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Annotated Bibliography Information from Dr. Bolduc
The aim of the project is two-fold:
- to explore published academic research conducted within the feminist economics tradition, and
- to assemble a set of articles focused on a specific topic. I strongly encourage you to think of other research projects you may have to undertake in other classes and use this annotated bibliography as a way of reviewing source literature for that project. For example, Economics majors have to conduct research in both Quantitative Methods and Senior Seminar and this might be a way of exploring possible topics.
The logistics for this project are as follows:
- Identify a theme or topic you want to explore. You may want to consult the Journal of Economics Literature Classification system (Google “JEL Classification”) to get a sense of the range of topics under the economics disciplinary purview. This JEL Classification will also give you useful search terms.
- Select 8 to 12 articles related to your selected theme and prepare a summary; see below for guidelines on the format and content of the summary.
- As I am placing greater value on breadth than depth, a book would count as two articles;
- As the focus is on feminist economics, at least 75% of your selected items should come from the journal Feminist Economics or be written by someone clearly identified with the tradition of feminist economics;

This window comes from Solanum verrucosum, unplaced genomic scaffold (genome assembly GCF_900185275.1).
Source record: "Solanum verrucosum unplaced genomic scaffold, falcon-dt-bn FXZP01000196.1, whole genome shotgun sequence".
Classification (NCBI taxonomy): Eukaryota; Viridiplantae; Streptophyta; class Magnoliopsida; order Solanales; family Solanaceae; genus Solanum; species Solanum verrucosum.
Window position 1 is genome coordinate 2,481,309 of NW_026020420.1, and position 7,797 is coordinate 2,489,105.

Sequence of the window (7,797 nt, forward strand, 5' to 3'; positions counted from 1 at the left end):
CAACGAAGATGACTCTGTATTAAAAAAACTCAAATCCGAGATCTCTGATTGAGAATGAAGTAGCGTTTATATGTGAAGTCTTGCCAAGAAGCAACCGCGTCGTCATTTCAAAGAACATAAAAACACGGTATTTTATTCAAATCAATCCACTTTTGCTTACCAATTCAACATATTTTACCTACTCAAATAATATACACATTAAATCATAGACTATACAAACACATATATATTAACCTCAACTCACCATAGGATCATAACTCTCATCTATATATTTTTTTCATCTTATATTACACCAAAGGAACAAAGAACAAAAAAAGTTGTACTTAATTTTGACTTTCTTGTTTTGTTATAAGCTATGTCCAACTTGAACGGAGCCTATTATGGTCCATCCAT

- The remaining 25% of your selected items should be related to your central topic but can come from sources other than Feminist Economics.
The format and content of the bibliography should follow these guidelines:
- You should begin your bibliography with a brief 100- to 150-word introduction explaining the theme and the reason for your choice of the theme;
- For each item in your bibliography:
- include an outline of the headings and subheadings of the article (like you did for the Julie Nelson “Choice or Provisioning” article in SWA #1);
- fill in the outline with a 2- to 3-sentence summary for each section and subsection. Include also any quotations you find especially compelling or indicative/representative of that particular aspect of the author’s argument.
- You should conclude your bibliography with a brief 100- to 150-word conclusion of key findings and avenues for further exploration, e.g., did this assignment deepen or clarify your interest in the chosen topic? In what way? Did you exhaust your interest in the topic?
Read More About Annotated Bibliographies . . .
Ways to Remember
Currency - Is the information timely?
Relevance - Is the information relevant to your research needs (your thesis statement).
Authority - Is this information from a reliable source?
Accuracy - Is this information reliable, truthful, and correct?
Purpose - For what reason does this information exist?
The CRAAP test is adapted from the Meriam Library at California State University Chico.